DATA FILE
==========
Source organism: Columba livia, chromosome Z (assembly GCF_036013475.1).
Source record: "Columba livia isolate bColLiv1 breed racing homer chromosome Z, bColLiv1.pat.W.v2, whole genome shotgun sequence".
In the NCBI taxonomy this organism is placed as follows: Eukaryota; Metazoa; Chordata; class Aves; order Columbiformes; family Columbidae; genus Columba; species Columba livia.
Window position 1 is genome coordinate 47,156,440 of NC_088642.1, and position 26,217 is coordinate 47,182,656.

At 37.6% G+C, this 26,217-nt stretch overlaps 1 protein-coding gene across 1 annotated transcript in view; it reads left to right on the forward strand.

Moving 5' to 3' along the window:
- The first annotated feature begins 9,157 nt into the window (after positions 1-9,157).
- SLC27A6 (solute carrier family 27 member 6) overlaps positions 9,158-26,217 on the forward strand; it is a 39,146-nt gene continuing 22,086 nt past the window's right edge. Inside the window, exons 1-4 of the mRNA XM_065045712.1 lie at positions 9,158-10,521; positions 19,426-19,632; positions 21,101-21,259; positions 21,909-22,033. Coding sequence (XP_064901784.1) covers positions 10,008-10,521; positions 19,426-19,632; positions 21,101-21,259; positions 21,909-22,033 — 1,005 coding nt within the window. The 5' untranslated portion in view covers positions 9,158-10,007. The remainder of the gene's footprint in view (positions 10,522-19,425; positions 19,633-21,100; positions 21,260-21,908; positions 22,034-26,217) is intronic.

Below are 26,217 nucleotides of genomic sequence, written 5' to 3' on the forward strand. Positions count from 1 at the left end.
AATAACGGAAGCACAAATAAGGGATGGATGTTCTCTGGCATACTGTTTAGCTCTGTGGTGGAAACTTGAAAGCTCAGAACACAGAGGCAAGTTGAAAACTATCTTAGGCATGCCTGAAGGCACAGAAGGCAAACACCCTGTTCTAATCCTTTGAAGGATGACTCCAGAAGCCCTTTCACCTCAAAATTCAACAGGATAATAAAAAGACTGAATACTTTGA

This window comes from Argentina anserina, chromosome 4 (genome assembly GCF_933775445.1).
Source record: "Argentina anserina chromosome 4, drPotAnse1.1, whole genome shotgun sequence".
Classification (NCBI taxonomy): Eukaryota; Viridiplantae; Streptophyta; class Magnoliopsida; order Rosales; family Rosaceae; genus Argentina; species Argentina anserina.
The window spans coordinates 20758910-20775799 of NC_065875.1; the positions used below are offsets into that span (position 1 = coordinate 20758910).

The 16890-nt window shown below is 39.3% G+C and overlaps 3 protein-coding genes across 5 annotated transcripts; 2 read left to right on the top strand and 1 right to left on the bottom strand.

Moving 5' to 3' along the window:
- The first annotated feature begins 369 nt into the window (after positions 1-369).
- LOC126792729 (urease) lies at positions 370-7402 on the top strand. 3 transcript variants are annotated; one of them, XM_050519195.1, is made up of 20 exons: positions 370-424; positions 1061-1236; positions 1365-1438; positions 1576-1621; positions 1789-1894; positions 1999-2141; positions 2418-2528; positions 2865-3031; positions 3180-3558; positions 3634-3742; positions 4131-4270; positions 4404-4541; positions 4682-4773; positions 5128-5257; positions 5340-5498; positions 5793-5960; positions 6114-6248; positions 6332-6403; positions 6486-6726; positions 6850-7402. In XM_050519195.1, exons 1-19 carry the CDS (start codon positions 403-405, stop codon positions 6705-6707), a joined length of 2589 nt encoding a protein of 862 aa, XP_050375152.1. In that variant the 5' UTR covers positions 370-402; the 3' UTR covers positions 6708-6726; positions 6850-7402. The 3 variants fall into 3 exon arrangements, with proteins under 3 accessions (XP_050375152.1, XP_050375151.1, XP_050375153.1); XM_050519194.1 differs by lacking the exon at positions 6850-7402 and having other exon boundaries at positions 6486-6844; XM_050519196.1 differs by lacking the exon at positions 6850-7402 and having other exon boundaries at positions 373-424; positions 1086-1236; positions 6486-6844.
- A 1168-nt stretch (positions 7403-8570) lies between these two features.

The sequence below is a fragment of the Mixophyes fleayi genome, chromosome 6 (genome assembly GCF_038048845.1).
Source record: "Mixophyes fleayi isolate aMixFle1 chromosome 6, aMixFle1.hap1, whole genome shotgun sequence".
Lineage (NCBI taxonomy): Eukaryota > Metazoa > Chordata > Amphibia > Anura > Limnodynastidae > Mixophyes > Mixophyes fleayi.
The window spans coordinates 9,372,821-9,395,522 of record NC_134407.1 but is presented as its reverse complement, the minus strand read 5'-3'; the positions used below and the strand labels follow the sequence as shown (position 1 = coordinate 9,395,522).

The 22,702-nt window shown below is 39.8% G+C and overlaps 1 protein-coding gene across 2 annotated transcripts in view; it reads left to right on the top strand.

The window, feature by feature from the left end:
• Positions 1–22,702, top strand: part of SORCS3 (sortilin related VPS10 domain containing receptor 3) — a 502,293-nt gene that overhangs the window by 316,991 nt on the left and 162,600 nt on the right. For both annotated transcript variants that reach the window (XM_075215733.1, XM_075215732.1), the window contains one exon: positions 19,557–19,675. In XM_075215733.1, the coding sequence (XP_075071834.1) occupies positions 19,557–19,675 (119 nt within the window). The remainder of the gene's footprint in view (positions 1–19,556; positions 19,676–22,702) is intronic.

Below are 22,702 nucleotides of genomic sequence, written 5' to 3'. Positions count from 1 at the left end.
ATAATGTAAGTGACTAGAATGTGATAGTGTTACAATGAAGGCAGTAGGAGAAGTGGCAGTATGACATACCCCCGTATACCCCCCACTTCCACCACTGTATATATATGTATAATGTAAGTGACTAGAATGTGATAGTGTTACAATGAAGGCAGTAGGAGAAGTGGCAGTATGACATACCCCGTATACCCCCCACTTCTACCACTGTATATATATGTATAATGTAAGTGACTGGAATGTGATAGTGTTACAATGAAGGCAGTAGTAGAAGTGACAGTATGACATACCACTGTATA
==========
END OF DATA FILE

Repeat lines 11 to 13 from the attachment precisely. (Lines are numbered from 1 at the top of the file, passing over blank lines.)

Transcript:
This window comes from Argentina anserina, chromosome 4 (genome assembly GCF_933775445.1).
Source record: "Argentina anserina chromosome 4, drPotAnse1.1, whole genome shotgun sequence".
Classification (NCBI taxonomy): Eukaryota; Viridiplantae; Streptophyta; class Magnoliopsida; order Rosales; family Rosaceae; genus Argentina; species Argentina anserina.